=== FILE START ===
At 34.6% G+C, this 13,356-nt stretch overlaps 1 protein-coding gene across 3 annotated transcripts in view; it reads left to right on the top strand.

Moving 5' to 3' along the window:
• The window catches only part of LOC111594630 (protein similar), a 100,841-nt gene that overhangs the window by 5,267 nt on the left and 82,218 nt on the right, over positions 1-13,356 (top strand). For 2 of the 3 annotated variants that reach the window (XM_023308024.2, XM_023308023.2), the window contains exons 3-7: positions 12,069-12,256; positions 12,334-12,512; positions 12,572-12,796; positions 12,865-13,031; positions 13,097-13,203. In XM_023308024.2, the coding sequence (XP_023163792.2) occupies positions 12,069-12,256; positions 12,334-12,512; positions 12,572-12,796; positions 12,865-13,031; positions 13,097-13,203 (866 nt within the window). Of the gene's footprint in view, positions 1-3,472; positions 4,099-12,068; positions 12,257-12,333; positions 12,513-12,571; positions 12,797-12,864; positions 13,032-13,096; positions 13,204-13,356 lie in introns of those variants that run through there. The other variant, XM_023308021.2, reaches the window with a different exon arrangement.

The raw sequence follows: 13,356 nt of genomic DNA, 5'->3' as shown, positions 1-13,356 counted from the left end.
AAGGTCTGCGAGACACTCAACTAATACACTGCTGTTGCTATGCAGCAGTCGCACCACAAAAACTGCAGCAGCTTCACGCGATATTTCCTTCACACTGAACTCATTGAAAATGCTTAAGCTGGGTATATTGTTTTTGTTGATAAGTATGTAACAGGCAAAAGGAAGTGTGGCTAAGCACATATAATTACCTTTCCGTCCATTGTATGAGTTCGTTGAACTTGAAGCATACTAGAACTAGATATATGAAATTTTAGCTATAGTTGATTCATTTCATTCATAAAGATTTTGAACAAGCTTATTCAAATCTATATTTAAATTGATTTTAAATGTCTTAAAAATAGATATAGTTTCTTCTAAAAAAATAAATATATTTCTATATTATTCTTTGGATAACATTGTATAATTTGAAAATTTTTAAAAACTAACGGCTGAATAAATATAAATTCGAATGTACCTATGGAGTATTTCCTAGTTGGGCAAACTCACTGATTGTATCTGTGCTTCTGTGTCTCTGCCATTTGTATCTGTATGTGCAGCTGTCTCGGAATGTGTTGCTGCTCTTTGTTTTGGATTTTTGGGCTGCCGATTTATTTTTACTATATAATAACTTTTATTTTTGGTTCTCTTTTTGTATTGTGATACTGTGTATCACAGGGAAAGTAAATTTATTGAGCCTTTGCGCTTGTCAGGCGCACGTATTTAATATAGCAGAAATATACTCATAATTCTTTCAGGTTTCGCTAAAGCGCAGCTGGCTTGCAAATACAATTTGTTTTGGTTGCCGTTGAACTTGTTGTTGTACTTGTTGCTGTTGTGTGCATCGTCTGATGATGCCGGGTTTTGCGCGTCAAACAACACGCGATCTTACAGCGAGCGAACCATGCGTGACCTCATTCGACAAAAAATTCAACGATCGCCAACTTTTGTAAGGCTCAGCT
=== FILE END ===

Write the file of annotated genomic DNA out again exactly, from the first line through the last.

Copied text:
At 34.6% G+C, this 13,356-nt stretch overlaps 1 protein-coding gene across 3 annotated transcripts in view; it reads left to right on the top strand.

Moving 5' to 3' along the window:
• The window catches only part of LOC111594630 (protein similar), a 100,841-nt gene that overhangs the window by 5,267 nt on the left and 82,218 nt on the right, over positions 1-13,356 (top strand). For 2 of the 3 annotated variants that reach the window (XM_023308024.2, XM_023308023.2), the window contains exons 3-7: positions 12,069-12,256; positions 12,334-12,512; positions 12,572-12,796; positions 12,865-13,031; positions 13,097-13,203. In XM_023308024.2, the coding sequence (XP_023163792.2) occupies positions 12,069-12,256; positions 12,334-12,512; positions 12,572-12,796; positions 12,865-13,031; positions 13,097-13,203 (866 nt within the window). Of the gene's footprint in view, positions 1-3,472; positions 4,099-12,068; positions 12,257-12,333; positions 12,513-12,571; positions 12,797-12,864; positions 13,032-13,096; positions 13,204-13,356 lie in introns of those variants that run through there. The other variant, XM_023308021.2, reaches the window with a different exon arrangement.

The raw sequence follows: 13,356 nt of genomic DNA, 5'->3' as shown, positions 1-13,356 counted from the left end.
AAGGTCTGCGAGACACTCAACTAATACACTGCTGTTGCTATGCAGCAGTCGCACCACAAAAACTGCAGCAGCTTCACGCGATATTTCCTTCACACTGAACTCATTGAAAATGCTTAAGCTGGGTATATTGTTTTTGTTGATAAGTATGTAACAGGCAAAAGGAAGTGTGGCTAAGCACATATAATTACCTTTCCGTCCATTGTATGAGTTCGTTGAACTTGAAGCATACTAGAACTAGATATATGAAATTTTAGCTATAGTTGATTCATTTCATTCATAAAGATTTTGAACAAGCTTATTCAAATCTATATTTAAATTGATTTTAAATGTCTTAAAAATAGATATAGTTTCTTCTAAAAAAATAAATATATTTCTATATTATTCTTTGGATAACATTGTATAATTTGAAAATTTTTAAAAACTAACGGCTGAATAAATATAAATTCGAATGTACCTATGGAGTATTTCCTAGTTGGGCAAACTCACTGATTGTATCTGTGCTTCTGTGTCTCTGCCATTTGTATCTGTATGTGCAGCTGTCTCGGAATGTGTTGCTGCTCTTTGTTTTGGATTTTTGGGCTGCCGATTTATTTTTACTATATAATAACTTTTATTTTTGGTTCTCTTTTTGTATTGTGATACTGTGTATCACAGGGAAAGTAAATTTATTGAGCCTTTGCGCTTGTCAGGCGCACGTATTTAATATAGCAGAAATATACTCATAATTCTTTCAGGTTTCGCTAAAGCGCAGCTGGCTTGCAAATACAATTTGTTTTGGTTGCCGTTGAACTTGTTGTTGTACTTGTTGCTGTTGTGTGCATCGTCTGATGATGCCGGGTTTTGCGCGTCAAACAACACGCGATCTTACAGCGAGCGAACCATGCGTGACCTCATTCGACAAAAAATTCAACGATCGCCAACTTTTGTAAGGCTCAGCT